Understanding consumer reactions to product contamination risks after national disasters

The roles of knowledge, experience, and information sources

Bjoern Christian Frank, Shane J. Schvaneveldt

Research output: Contribution to journalArticle

4 Citations (Scopus)

Abstract

This study shows that not all consumers intend to decrease purchases of potentially contaminated products after disasters; some rather intend to increase purchases. Purchase intent reductions derive from contamination risk knowledge, which depends on observed behavior of other consumers, objective media information, and past opposition to the technology causing contamination. Technology hazard expertise reinforces the effects of consumers' risk assessments and of past opposition to technology use. By contrast, purchase intent increases derive from empathy and salient social identity shared with disaster victims, which are triggered by affect-laden media exposure, past disaster-related experience, and disaster involvement of consumers' social networks.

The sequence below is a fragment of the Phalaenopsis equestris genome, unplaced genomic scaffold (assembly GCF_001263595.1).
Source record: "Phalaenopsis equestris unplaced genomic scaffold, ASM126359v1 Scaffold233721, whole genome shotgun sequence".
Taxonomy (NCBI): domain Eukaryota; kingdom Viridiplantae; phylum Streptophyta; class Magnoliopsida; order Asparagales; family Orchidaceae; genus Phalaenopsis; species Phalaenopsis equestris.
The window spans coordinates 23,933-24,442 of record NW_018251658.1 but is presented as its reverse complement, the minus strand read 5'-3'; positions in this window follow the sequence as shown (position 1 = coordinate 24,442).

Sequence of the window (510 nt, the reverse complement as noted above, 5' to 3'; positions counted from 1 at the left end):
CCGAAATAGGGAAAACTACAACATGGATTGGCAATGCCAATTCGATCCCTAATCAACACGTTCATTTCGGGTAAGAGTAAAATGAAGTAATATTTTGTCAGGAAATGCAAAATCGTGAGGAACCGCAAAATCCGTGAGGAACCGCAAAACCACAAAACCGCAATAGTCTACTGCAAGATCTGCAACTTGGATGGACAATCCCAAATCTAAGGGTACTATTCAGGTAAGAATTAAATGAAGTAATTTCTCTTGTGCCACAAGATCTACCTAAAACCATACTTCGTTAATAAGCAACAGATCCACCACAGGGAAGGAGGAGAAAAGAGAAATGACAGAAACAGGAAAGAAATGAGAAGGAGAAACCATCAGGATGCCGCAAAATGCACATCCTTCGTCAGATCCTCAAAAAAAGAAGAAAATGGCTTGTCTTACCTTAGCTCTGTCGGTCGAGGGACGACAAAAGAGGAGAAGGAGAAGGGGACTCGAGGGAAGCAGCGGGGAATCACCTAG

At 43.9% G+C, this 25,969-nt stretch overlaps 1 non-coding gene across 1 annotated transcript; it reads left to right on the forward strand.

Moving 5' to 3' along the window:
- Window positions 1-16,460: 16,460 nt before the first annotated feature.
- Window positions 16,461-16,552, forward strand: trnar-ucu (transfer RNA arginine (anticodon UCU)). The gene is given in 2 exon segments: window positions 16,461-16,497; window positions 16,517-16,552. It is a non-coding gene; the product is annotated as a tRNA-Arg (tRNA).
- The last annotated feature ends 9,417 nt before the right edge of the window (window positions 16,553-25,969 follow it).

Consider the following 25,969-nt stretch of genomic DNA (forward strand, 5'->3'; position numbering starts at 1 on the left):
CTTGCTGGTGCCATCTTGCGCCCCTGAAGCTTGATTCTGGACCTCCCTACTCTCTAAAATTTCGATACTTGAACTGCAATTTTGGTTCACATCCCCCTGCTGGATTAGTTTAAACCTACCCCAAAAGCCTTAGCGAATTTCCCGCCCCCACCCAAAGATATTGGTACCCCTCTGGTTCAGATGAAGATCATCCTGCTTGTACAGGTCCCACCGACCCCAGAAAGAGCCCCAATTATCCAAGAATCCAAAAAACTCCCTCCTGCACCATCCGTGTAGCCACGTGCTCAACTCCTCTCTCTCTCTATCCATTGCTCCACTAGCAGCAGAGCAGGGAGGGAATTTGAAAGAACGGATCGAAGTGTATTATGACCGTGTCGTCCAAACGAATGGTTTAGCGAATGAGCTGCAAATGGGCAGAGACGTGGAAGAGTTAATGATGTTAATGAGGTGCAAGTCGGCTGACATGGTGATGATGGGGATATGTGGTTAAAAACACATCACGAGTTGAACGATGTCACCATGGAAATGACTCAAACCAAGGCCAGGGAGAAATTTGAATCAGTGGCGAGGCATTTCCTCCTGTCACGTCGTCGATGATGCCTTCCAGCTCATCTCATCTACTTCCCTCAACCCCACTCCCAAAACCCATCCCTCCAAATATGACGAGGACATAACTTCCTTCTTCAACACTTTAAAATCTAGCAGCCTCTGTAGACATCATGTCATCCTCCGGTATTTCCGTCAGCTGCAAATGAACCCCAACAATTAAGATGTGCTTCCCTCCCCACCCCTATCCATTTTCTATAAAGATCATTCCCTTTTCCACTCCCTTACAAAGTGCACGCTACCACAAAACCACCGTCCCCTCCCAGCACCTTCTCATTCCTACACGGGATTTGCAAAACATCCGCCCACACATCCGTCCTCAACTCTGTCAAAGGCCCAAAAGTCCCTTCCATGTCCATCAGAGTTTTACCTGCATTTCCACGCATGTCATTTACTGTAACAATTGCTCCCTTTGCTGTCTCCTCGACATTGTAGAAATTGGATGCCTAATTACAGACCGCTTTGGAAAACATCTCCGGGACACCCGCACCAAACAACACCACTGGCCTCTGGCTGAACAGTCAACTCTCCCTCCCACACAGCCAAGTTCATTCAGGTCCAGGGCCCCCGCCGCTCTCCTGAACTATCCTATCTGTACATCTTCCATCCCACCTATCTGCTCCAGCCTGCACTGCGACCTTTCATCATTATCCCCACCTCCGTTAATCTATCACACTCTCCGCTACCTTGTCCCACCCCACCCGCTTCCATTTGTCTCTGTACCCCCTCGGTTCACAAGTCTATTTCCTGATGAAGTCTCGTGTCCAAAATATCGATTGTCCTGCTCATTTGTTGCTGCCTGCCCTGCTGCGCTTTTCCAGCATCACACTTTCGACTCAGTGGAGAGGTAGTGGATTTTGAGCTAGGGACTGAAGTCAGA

Original languageEnglish
Pages (from-to)199-208
Number of pages10
JournalJournal of Retailing and Consumer Services
Volume28
DOIs
Publication statusPublished - 2016 Jan 1
Externally publishedYes

Fingerprint

Information sources
Disaster
Contamination
Purchase
Purchase intent
Media exposure
Empathy
Hazard
Consumer risk
Risk assessment
Expertise
Information media
Social identity
Technology use
Social networks

Keywords

  • Chronic technological disaster
  • Consumer behavior
  • Environmental pollution
  • Fukushima Daiichi nuclear disaster
  • Product contamination risk
  • Radioactivity

ASJC Scopus subject areas

  • Marketing

Cite this

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